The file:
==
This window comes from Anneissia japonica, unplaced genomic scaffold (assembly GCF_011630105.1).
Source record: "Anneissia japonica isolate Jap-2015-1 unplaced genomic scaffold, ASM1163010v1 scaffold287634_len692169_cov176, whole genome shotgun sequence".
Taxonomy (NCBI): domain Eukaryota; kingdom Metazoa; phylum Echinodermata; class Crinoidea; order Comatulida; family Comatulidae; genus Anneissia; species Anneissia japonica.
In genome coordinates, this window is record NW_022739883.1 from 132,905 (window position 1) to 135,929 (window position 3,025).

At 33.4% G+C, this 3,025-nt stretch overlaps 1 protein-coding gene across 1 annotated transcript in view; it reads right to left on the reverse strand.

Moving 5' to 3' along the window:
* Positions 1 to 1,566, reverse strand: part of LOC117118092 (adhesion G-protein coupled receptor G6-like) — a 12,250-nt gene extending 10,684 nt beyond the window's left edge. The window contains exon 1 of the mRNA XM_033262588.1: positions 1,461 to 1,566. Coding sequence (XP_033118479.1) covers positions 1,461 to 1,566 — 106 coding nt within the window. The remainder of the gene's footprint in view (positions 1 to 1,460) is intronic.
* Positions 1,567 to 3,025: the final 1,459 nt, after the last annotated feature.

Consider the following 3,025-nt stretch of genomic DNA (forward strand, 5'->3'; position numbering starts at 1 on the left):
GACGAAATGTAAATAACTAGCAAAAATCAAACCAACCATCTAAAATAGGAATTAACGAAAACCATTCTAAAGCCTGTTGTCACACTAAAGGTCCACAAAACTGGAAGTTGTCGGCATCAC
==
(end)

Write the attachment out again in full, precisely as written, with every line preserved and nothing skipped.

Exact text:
This window comes from Anneissia japonica, unplaced genomic scaffold (assembly GCF_011630105.1).
Source record: "Anneissia japonica isolate Jap-2015-1 unplaced genomic scaffold, ASM1163010v1 scaffold287634_len692169_cov176, whole genome shotgun sequence".
Taxonomy (NCBI): domain Eukaryota; kingdom Metazoa; phylum Echinodermata; class Crinoidea; order Comatulida; family Comatulidae; genus Anneissia; species Anneissia japonica.
In genome coordinates, this window is record NW_022739883.1 from 132,905 (window position 1) to 135,929 (window position 3,025).

At 33.4% G+C, this 3,025-nt stretch overlaps 1 protein-coding gene across 1 annotated transcript in view; it reads right to left on the reverse strand.

Moving 5' to 3' along the window:
* Positions 1 to 1,566, reverse strand: part of LOC117118092 (adhesion G-protein coupled receptor G6-like) — a 12,250-nt gene extending 10,684 nt beyond the window's left edge. The window contains exon 1 of the mRNA XM_033262588.1: positions 1,461 to 1,566. Coding sequence (XP_033118479.1) covers positions 1,461 to 1,566 — 106 coding nt within the window. The remainder of the gene's footprint in view (positions 1 to 1,460) is intronic.
* Positions 1,567 to 3,025: the final 1,459 nt, after the last annotated feature.

Consider the following 3,025-nt stretch of genomic DNA (forward strand, 5'->3'; position numbering starts at 1 on the left):
GACGAAATGTAAATAACTAGCAAAAATCAAACCAACCATCTAAAATAGGAATTAACGAAAACCATTCTAAAGCCTGTTGTCACACTAAAGGTCCACAAAACTGGAAGTTGTCGGCATCAC